Identification, Images, & Information
For Insects, Spiders & Their Kin
For the United States & Canada
Clickable Guide
Moths Butterflies Flies Caterpillars Flies Dragonflies Flies Mantids Cockroaches Bees and Wasps Walkingsticks Earwigs Ants Termites Hoppers and Kin Hoppers and Kin Beetles True Bugs Fleas Grasshoppers and Kin Ticks Spiders Scorpions Centipedes Millipedes

Calendar
Upcoming Events

BugGuide is a National Moth Week Partner. How to add your National Moth Week 2021 photos. July 17-25.

Photos of insects and people from the Spring 2021 gathering in Louisiana, April 28-May 2

National Moth Week 2020 photos of insects and people.

Photos of insects and people from the 2019 BugGuide Gathering in Louisiana, July 25-27

Discussion, insects and people from the 2018 gathering in Virginia, July 27-29

Photos of insects and people from the 2015 gathering in Wisconsin, July 10-12

Photos of insects and people from the 2014 gathering in Virginia, June 4-7.

Photos of insects and people from the 2013 gathering in Arizona, July 25-28

Previous events


TaxonomyBrowse
Info
ImagesLinksBooksData

Genus Pediasia

Unknown Moth - Pediasia trisecta Pediasia trisecta - Sod Webworm - Hodges#5413 - Pediasia trisecta Crambidae: Pediasia trisecta? - Pediasia trisecta Agriphila vulgivagellus – Vagabond Crambus Moth 5403 ? image 2 - Pediasia abnaki Moth - Pediasia trisecta 5413 – Pediasia trisecta – Sod Webworm - Pediasia trisecta NMW2018 Moth #12 - Pediasia trisecta Crambid Snout Moth - Pediasia dorsipunctellus
Show images of: caterpillars · adults · both
Classification
Kingdom Animalia (Animals)
Phylum Arthropoda (Arthropods)
Subphylum Hexapoda (Hexapods)
Class Insecta (Insects)
Order Lepidoptera (Butterflies and Moths)
Superfamily Pyraloidea (Pyralid and Crambid Snout Moths)
Family Crambidae (Crambid Snout Moths)
Subfamily Crambinae (Crambine Snout Moths)
Tribe Crambini (Grass-Veneers)
Genus Pediasia
Numbers
8 species in North America listed at All-Leps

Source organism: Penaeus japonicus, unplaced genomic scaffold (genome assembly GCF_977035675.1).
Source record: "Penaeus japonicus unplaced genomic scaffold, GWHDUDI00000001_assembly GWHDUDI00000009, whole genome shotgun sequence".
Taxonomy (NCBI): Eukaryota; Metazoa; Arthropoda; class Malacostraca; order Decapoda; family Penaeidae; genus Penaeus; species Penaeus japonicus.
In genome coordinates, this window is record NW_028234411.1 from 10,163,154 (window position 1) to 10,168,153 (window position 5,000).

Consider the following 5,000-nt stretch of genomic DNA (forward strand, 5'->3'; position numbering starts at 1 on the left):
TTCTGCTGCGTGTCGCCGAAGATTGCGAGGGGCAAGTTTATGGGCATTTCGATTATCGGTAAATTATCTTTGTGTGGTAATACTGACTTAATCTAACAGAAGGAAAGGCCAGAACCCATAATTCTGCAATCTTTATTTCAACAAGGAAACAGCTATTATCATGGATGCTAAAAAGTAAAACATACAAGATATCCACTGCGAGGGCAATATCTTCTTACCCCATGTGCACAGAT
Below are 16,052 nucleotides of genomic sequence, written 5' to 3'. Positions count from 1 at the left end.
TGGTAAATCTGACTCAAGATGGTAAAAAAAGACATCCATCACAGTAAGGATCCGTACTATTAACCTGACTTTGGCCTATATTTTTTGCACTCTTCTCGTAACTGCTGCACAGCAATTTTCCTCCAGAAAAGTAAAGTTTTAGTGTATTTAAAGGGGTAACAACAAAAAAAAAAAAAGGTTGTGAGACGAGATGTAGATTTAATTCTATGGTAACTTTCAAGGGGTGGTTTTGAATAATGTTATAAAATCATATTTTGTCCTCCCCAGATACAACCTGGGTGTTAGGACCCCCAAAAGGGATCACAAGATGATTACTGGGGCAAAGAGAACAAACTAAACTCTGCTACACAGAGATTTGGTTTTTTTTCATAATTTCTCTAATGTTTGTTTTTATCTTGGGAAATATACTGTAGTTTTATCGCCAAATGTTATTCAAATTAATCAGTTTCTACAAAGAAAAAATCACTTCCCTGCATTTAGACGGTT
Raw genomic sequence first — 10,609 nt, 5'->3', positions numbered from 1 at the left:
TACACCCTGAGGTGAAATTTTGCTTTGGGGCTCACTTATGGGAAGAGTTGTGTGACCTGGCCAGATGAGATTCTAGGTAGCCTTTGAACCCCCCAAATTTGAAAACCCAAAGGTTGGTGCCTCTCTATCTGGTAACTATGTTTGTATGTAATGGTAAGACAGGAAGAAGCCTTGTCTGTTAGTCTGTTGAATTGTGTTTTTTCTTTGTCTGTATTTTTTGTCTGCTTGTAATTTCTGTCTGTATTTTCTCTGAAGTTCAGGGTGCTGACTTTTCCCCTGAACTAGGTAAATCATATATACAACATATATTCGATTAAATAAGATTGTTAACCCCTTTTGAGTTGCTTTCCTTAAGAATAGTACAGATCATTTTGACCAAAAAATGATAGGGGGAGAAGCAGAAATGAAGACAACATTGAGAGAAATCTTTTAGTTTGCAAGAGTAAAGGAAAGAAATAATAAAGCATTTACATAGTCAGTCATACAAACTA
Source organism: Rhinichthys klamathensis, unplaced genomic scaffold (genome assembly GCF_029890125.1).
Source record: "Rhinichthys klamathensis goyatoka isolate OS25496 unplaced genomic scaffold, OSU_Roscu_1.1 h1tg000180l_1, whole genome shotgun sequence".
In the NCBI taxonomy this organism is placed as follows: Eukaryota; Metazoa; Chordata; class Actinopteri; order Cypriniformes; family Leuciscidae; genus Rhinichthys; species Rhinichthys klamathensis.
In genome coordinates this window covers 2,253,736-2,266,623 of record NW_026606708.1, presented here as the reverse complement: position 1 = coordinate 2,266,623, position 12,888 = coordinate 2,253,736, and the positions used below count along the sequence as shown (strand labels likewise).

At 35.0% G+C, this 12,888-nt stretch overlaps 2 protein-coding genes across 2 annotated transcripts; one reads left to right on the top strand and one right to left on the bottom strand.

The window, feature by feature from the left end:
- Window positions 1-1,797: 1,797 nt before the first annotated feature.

Size
wingspan 20-33 mm
larvae to 28 mm
Identification
Adult: forewing slender, variably brown to gray; hindwing broader than forewing, usually paler, and with prominent fringe of hair-like scales; labial palps project foreward, forming a "snout" (as in other members of this subfamily)

Larva: body pinkish-white to yellowish to light brown, often with paired dorsal and lateral spots on each abdominal segment; head yellowish-brown, brown, or black
Range
all of United States and southern Canada
Habitat
lawns, grassy areas; adults may fly low over lawns during the day, but are primarily nocturnal and attracted to light
Season
adults fly from May to October
Food
larvae feed on grasses (Poaceae)
Life Cycle
sod webworms overwinter as young larvae a few centimeters below soil line among roots of weeds and grasses in silk-lined tubes; in early spring, larvae feed on upper root systems, stems, and blades of grass; they build protective silken webs, usually on steep slopes and in sunny areas, where they feed and develop; pupation occurs in May in underground cocoons made of silk, bits of plants, and soil; adults emerge about two weeks later, are erratic and weak flyers, live only a few days, and feed solely on dew; they rest in the grass or sometimes fly low over the ground during the day, but are primarily nocturnal, becoming active at dusk.
Eggs are deposited indiscriminately over the grass, and hatch in 7-10 days; the most severe damage to turf occurs in July and August when the grass is not growing rapidly; during this hot weather, larvae feed at night or on cloudy days; most species complete 2 or 3 generations per year, with approximately 6 weeks elapsing between egg deposition and adult emergence.
[adapted from text by North Carolina State U.]
See Also
other genera in the tribe Crambini (see MPG page)
Internet References
live and pinned adult images of Pediasia trisecta by various photographers (Moth Photographers Group)
pinned adult image of Pediasia trisecta plus description, distribution, flight season, biology (Strickland Entomological Museum, U. of Alberta)
biology of webworms in general including Pediasia trisecta (North Carolina State U.)